Turn the dough out onto the floured surface and knock the air out of the dough by lightly punching. As I am showing the versatility of what you can do with bread I split my dough into 4 so I could add make the differences but if you are using only one method then keep the dough together.

Plain PaniniGino’s recipe is for the black pepper paninis so I will go through this first. Knead the dough for a couple of minutes and split into balls. 6 balls if making all the same or if making a variety then 2. Quickly shape the ball into more of a sausage shape and then using a rolling pin roll out to 5cm by 10cm. One trick I found was to roll out 3/4 of the desired size and then fold the long edges back into the middle and fold over the top and bottom edges as this will help it become more rectangular than oval. Flip over and roll out to the correct size and transfer to a baking tray. Gino recommends a floured tray but I just use a tray lined with a sheet of baking paper. Brush with some more olive oil and grind some pepper over the rolls.

To make the fruity panini rolls I added roughly 2 tbsp of dried mixed fruit to a quarter of the dough and kneaded the fruit into the dough until it was evenly incorporated. Split the dough into balls and roll out as above for the black pepper rolls.

To make the oat rolls substitute rolled oats for the black pepper.

To make the tomato and parmesan rolls flatten the dough out and squeeze out a spiral of tomato puree. Grate a little parmesan cheese over the top and knead to incorporate. I am not going to lie this could be a little messy to start with but the tomato puree quickly becomes part of the dough. Split into balls and roll out as above.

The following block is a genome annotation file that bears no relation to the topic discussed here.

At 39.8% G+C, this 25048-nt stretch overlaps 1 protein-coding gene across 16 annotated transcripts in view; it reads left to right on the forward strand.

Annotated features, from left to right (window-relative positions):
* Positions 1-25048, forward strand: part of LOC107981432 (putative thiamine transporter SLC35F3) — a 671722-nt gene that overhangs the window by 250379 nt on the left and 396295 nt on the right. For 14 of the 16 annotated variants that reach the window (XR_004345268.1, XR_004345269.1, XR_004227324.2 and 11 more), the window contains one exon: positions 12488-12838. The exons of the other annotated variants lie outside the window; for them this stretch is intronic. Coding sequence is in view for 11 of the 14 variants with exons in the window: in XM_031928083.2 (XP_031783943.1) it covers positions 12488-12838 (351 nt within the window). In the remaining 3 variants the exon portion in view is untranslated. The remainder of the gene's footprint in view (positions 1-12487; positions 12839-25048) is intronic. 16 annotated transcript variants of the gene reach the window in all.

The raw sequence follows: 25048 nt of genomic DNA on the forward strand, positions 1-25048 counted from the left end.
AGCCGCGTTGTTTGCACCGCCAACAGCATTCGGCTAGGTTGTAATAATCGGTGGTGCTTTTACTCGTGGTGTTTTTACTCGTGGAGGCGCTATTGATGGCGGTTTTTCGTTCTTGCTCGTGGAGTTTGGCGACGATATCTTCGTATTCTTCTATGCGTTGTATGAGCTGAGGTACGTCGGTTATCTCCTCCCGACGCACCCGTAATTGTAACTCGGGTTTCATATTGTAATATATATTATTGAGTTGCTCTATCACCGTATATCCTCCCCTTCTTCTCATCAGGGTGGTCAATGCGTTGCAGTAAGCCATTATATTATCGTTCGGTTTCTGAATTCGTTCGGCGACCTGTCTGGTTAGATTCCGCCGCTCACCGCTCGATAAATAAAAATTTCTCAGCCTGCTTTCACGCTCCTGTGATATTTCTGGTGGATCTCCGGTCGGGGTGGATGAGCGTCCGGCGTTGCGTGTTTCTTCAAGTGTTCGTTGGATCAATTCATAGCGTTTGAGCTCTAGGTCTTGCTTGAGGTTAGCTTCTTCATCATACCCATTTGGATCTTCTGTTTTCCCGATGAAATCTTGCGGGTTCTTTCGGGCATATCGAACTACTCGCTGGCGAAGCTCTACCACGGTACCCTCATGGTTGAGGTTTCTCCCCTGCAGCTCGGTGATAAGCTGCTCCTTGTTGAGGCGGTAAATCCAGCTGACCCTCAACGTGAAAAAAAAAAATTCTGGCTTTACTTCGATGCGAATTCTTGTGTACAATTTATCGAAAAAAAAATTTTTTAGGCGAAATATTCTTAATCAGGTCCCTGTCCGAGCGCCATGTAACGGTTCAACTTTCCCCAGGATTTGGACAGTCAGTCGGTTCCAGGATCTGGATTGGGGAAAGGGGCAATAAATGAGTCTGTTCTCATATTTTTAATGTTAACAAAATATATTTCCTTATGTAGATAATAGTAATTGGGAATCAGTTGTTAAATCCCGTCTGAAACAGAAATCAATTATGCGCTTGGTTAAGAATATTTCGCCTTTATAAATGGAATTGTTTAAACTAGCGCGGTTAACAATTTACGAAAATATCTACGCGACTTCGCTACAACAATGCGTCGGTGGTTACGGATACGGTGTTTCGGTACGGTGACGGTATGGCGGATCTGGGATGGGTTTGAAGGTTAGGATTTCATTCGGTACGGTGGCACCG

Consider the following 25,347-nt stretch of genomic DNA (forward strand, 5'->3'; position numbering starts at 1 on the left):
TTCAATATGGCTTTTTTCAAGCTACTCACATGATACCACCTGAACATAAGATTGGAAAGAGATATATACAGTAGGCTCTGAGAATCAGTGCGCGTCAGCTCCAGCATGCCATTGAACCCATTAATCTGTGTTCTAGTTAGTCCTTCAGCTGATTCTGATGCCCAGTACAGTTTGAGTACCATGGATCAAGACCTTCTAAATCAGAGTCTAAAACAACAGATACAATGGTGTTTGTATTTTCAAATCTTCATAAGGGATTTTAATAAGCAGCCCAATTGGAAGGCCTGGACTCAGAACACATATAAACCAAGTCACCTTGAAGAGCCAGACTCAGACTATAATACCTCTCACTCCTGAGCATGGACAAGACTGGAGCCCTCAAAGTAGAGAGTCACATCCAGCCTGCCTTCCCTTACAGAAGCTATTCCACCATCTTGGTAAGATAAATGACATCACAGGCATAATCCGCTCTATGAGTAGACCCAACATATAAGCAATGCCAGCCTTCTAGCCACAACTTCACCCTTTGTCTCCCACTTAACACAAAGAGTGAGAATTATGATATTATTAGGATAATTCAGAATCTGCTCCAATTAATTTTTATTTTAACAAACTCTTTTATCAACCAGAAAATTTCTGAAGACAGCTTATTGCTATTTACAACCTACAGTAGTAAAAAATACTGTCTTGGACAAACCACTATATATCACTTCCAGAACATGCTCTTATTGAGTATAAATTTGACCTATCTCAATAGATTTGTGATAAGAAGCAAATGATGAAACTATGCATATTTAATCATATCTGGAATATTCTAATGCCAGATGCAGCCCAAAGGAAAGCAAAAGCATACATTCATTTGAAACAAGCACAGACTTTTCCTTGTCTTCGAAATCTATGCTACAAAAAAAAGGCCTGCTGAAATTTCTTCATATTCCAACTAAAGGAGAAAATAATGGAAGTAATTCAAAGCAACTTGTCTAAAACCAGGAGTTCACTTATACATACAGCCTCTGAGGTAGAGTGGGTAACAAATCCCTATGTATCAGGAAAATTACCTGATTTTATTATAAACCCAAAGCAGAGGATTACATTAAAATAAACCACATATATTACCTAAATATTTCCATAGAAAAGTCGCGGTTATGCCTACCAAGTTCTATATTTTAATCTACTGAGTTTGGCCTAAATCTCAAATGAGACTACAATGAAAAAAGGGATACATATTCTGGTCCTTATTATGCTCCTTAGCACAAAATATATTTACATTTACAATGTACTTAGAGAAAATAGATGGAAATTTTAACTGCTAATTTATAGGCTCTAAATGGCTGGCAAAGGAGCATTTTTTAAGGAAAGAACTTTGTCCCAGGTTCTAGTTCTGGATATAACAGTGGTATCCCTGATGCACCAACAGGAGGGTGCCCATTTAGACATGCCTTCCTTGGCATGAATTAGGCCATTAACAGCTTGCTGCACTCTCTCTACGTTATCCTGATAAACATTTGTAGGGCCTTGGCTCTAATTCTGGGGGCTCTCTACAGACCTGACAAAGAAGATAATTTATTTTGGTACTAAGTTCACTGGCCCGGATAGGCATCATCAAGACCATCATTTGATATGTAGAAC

Same Dough DIfferent BreadUsing a sharp knife make 3-4 diagonal score lines. This helps guide the next rise and how it bakes in the oven. Cover the rolls with clingfilm and leave to rise for another 30 mins. After covering the rolls turn the oven on to preheat. Gino’s recipe says 200oC but I prefer a little cooler at 180oC.

Bake the rolls for 20-25 minutes until the tops begin to colour a little. These rolls should go a light gold and not a deep brown.

Links

Italian Home Baking

Gino D’Acampo | Italian Home Baking

 

 

Tea Time Treats

Tea Time Treats – February 2015 – Toast

 

Advertisements
This entry was posted in Bread, Recipes and tagged , , , , , , , , , , , , , . Bookmark the permalink.

4 Responses to Panini Rolls 4 Ways

  1. These look stunning. You have inspired me ! Thanks so much 🙂

    Liked by 1 person

  2. I really fancy the cheesy panini – one bread I’ve never made before! Thanks…

    Liked by 1 person

  3. karen278 says:

    Thanks for adding these lovely panini rolls to Tea Time Treats and they look amazing, especially the cheese ones. Karen

    Liked by 1 person

  4. leamgourmet says:

    Looks like the cheesy ones are the firm favourite!

    Like

Leave a Reply

Fill in your details below or click an icon to log in:

WordPress.com Logo

You are commenting using your WordPress.com account. Log Out / Change )

Twitter picture

You are commenting using your Twitter account. Log Out / Change )

Facebook photo

You are commenting using your Facebook account. Log Out / Change )

Google+ photo

You are commenting using your Google+ account. Log Out / Change )

Connecting to %s